Beware that using cilantro medicinally may have certain side effects, such as, allergic skin reactions, skin irritation, photosensitivity and inflammation. Consult your physician before using this herb to treat any disorder.14

What Is Cilantro Mainly Used For?

Cilantro leaves are primarily used for culinary and medicinal (as mentioned above) purposes, although you can utilize cilantro essential oil for aromatic reasons as well (this will be discussed further).15

Arguably, many people are familiar with cilantro as an ingredient to many recipes. The herb may feature prominently in some dishes across a wide variety of cuisines, namely:16

Middle Eastern

Mediterranean

Indian

South Asian

Mexican

Latin American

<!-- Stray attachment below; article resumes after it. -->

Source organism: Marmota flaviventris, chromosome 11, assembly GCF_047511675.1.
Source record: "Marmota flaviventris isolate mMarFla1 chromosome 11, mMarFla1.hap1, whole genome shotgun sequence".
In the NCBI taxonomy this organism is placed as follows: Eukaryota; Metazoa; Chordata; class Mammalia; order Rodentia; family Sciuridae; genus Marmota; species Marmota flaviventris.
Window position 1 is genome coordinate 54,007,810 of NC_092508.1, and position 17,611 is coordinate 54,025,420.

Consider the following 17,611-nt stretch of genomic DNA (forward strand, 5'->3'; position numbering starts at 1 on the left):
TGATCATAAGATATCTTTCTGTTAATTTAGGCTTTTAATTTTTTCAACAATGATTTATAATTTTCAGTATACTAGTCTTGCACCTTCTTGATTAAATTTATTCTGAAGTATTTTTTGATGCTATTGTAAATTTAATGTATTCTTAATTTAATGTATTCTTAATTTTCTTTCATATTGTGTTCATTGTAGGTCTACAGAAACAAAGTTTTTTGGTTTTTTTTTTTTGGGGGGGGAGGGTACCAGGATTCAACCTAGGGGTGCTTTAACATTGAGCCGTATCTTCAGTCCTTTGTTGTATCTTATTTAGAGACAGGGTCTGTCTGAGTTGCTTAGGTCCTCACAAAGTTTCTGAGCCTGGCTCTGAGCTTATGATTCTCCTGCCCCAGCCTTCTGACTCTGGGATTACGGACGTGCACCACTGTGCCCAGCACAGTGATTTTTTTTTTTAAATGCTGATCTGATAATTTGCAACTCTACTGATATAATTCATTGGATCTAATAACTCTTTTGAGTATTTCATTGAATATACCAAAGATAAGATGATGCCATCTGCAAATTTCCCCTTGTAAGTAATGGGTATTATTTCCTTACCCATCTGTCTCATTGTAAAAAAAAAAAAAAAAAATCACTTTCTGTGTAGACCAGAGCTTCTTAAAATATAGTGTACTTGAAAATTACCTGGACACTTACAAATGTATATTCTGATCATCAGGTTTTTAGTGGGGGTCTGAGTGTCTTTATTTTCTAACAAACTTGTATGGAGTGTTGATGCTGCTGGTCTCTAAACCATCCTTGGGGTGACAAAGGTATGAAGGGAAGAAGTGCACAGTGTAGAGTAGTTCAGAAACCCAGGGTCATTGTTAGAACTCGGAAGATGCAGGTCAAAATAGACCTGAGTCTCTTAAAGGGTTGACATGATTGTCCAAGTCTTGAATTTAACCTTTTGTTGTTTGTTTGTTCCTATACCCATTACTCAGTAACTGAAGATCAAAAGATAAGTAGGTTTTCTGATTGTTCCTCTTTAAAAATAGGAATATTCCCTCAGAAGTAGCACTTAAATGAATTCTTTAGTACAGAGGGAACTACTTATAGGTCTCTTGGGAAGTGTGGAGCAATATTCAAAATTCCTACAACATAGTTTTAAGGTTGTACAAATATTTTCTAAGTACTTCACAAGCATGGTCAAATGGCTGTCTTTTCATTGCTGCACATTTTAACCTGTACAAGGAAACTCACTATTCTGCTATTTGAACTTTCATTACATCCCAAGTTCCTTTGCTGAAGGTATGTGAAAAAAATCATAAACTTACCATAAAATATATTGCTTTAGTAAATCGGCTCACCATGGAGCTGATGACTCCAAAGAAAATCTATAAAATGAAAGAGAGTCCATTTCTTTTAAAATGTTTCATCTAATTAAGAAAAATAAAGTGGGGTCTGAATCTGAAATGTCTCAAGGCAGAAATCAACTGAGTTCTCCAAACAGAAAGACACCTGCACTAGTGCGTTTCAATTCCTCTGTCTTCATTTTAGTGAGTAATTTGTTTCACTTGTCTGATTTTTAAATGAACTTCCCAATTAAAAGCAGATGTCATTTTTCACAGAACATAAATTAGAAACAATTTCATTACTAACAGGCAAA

Chinese

African

Southeast Asian

You can spruce up a meal with cilantro because it pairs well with many dishes, especially those containing beans, eggs, cheese and fish. Plus, you can add cilantro into creamy vegetable dips or use it as a garnish for soups and salads.17

A study conducted by a group of American and Mexican researchers also revealed that cilantro can help purify water.

The discovery was made by the team led by Douglas J. Schauer, Ph.D. of IvyTech Community College in Lafayette, Indiana, along with researchers from the Universidad Politecnica de Francisco I. Madero in Hidalgo, Mexico, while studying the Tule Valley region.18

Waste water from Mexico City is dumped in this region. However, this waste water, contaminated with heavy metals like nickel and lead, is actually being used to irrigate crops.

According to Schauer, filtering agents such as activated charcoal can be used to remove the chemicals from the water, but this material too expensive.19